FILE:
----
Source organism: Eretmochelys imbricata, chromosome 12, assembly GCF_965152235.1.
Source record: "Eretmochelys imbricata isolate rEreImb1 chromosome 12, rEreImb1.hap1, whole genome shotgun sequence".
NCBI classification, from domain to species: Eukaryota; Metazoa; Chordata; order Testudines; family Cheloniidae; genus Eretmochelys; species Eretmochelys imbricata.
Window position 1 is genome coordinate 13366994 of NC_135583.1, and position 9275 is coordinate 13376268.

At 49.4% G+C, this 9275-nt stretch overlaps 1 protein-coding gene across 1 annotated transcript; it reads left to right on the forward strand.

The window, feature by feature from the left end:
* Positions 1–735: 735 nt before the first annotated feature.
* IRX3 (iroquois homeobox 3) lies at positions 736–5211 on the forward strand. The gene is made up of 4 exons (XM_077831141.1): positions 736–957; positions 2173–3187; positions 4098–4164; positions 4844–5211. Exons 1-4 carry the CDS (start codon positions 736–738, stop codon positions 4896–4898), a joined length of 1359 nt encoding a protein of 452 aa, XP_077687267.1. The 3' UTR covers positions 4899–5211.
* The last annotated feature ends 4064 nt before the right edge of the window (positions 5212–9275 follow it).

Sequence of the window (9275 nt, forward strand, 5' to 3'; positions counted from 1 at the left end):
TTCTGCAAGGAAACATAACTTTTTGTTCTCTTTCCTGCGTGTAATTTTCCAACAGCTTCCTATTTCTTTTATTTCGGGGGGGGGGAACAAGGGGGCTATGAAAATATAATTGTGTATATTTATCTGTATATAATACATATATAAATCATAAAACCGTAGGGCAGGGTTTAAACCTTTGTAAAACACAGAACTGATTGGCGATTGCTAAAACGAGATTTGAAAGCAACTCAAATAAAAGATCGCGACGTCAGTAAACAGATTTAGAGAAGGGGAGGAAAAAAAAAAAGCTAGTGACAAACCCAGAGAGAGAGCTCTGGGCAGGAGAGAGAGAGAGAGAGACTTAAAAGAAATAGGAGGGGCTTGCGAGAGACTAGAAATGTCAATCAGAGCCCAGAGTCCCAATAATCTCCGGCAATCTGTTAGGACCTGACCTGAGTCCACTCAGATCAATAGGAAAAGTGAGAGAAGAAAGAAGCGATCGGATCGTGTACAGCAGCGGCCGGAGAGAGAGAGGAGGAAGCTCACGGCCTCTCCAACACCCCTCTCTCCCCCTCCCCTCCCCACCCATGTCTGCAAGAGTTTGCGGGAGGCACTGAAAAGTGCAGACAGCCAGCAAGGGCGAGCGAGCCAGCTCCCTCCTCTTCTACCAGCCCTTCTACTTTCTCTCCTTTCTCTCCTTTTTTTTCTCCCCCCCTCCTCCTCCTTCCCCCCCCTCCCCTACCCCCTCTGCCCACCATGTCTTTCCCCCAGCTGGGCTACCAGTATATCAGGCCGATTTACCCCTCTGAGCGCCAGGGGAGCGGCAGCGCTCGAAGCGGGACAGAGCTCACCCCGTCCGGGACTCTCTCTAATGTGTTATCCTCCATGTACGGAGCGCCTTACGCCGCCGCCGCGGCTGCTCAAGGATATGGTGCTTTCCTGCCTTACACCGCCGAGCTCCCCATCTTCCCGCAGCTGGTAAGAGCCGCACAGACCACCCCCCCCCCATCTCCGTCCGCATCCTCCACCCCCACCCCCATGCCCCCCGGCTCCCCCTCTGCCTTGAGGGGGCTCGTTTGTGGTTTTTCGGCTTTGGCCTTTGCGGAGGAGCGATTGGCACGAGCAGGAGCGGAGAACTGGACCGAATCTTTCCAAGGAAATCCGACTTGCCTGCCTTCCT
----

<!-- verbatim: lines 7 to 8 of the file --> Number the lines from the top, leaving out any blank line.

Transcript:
* Positions 1–735: 735 nt before the first annotated feature.
* IRX3 (iroquois homeobox 3) lies at positions 736–5211 on the forward strand. The gene is made up of 4 exons (XM_077831141.1): positions 736–957; positions 2173–3187; positions 4098–4164; positions 4844–5211. Exons 1-4 carry the CDS (start codon positions 736–738, stop codon positions 4896–4898), a joined length of 1359 nt encoding a protein of 452 aa, XP_077687267.1. The 3' UTR covers positions 4899–5211.